President George Bush on Monday signed a landmark law that would allow the United States to resume civilian nuclear trade with India over three decades after New Delhi exploded a nuclear device in 1974.
Underling the significance of the bipartisan legislation, the president appended his signature to the document at 10.56 am (9.26 pm IST) against the backdrop of 18 flags - nine Indian and nine American - at a glittering ceremony in the East Room of the historic White House.
The legislation, Bush said will help America achieve four key goals: strengthen cooperation between the two countries on energy; help promote economic growth, make it possible for India to reduce emissions and improve environment; and help America safe by paving the way for India to join the global effort to stop the spread of nuclear weapons.
The act is an important step that will allow the two countries to share civilian nuclear technology and bring India's civilian nuclear programme under the safeguards of the International Atomic Energy Agency (IAEA), he added.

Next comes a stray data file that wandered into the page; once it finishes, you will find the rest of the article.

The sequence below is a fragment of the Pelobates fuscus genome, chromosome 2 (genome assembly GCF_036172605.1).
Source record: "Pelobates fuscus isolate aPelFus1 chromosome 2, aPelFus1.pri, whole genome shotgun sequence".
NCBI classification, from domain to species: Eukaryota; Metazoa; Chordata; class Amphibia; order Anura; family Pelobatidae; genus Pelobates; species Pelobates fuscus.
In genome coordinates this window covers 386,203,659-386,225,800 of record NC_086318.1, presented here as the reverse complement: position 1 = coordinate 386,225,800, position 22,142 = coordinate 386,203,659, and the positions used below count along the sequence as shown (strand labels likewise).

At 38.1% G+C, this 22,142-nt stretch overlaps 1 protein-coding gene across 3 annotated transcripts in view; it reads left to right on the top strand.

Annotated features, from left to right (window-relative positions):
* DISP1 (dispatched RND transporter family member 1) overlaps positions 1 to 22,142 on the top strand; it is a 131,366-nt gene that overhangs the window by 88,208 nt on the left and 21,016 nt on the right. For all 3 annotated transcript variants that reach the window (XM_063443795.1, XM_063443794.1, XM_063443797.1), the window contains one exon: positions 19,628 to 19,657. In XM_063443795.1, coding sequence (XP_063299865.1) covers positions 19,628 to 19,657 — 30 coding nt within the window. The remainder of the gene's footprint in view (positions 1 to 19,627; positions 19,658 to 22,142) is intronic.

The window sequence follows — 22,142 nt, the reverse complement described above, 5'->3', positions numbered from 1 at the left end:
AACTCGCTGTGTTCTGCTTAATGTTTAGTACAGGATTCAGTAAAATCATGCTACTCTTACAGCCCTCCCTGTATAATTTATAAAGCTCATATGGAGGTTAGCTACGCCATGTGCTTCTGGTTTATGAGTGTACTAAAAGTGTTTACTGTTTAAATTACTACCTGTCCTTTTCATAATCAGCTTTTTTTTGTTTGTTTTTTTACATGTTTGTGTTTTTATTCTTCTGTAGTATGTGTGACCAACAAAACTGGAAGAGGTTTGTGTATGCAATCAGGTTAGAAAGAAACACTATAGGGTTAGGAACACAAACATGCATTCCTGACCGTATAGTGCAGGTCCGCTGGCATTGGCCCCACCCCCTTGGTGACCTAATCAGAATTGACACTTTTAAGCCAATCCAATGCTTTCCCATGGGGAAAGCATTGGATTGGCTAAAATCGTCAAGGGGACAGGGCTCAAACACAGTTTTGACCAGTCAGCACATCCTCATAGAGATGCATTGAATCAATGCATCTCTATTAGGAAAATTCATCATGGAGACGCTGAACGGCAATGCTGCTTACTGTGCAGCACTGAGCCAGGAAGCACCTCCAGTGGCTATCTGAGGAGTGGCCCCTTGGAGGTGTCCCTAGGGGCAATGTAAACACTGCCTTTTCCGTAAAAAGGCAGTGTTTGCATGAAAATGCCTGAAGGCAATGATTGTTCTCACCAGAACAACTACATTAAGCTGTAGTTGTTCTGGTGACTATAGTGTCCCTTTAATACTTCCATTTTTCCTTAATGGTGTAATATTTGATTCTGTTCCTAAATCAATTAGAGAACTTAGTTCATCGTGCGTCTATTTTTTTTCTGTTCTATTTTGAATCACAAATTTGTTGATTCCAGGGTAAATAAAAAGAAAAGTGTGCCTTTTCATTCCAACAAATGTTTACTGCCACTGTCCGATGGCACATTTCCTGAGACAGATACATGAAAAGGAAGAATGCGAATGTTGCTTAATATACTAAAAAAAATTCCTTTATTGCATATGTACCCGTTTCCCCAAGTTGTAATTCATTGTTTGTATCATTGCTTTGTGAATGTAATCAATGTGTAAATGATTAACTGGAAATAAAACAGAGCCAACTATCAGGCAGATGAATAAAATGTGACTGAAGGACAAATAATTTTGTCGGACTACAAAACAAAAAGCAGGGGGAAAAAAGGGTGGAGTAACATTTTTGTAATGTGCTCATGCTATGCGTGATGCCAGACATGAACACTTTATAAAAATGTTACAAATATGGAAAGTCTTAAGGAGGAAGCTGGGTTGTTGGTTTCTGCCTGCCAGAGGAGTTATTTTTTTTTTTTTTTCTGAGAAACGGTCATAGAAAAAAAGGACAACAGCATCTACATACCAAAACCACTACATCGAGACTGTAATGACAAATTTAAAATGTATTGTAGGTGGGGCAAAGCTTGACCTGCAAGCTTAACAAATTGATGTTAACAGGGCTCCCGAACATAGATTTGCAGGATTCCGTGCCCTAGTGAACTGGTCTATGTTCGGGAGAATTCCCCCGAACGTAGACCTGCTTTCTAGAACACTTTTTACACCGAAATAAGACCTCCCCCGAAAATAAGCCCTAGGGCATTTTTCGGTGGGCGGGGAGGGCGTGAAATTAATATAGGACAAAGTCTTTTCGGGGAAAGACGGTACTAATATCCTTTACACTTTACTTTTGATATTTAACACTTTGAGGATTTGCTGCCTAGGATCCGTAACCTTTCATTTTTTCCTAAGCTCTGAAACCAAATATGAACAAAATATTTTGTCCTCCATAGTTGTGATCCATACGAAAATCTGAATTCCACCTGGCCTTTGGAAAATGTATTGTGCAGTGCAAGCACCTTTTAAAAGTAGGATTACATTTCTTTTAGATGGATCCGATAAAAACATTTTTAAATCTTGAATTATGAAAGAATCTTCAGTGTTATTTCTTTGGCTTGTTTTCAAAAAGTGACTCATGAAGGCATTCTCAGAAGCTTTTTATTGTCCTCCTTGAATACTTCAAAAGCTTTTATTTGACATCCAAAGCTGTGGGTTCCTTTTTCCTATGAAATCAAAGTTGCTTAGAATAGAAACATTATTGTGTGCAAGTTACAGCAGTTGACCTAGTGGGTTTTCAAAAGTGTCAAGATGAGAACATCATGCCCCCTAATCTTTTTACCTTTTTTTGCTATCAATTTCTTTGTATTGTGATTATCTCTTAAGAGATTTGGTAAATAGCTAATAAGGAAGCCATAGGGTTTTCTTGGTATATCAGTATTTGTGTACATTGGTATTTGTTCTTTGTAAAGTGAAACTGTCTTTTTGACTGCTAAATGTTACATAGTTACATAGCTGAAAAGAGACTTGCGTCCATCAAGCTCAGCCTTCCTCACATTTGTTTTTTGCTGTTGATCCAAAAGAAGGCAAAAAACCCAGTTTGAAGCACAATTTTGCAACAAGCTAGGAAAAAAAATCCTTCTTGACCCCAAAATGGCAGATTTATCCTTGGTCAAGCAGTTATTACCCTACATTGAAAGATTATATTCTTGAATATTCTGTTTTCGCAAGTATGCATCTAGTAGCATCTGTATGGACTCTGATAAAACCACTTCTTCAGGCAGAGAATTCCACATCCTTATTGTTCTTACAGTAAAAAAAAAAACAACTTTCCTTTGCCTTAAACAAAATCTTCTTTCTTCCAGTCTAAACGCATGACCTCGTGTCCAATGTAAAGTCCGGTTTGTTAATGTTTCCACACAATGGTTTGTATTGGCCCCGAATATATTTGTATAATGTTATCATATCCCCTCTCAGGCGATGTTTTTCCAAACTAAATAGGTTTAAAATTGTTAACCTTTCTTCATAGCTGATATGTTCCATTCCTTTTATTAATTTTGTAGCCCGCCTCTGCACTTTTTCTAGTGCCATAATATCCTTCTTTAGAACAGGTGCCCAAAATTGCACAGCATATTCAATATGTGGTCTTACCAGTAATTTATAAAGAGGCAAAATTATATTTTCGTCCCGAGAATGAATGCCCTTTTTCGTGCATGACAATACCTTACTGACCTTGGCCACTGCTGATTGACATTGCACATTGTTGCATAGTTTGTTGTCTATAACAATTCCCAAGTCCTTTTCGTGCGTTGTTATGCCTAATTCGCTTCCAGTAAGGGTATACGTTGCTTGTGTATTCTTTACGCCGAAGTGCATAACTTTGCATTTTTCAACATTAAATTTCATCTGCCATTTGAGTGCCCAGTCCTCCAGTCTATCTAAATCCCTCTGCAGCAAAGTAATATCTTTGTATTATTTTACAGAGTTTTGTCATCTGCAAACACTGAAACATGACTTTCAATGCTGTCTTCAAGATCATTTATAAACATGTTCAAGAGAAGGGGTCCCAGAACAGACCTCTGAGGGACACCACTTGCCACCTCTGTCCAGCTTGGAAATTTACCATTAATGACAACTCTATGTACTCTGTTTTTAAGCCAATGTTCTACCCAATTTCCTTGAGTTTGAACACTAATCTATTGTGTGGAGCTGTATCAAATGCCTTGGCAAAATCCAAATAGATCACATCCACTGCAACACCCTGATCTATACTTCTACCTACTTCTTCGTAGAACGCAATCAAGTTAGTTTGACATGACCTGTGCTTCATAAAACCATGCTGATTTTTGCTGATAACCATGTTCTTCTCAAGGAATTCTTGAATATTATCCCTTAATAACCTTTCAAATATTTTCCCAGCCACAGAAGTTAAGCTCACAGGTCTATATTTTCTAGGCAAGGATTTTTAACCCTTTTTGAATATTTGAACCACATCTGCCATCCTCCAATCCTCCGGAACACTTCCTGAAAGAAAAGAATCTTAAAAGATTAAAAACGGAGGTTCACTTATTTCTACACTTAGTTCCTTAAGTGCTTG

"America and India, the world's two largest democracies, are united by deeply held values. They are allies in the war on terror, partners in global trade, and stewards of environment and the act will help them meet the energy and security challenges of the 21st century," the president noted.
India, Bush said, is a democracy that protects the rule of law and is accountable to its people, and is an open society that defends freedom of speech and freedom of religion.
The two countries are also working together to expand economic opportunities in both countries, he noted, adding India's economy has more than doubled in size since 1991, and it is one of the fastest growing markets for American exports.
"This trade is creating new jobs in America and raising the standard of living for million throughout India, Bush said. America will continue to work with India to promote free and fair trade - and fuel economic growth in both countries," the president maintained.
The president singled out Secretary of State Condoleezza Rice, saying the bill would not have happened without her leadership.
The Indian American community, which was represented in large numbers at the ceremony, was vital to explaining the strategic bill to the Americans.
"I appreciate so very much your carrying the message not only here at home, but in India. And I want you to know that your voice was very effective," Bush said.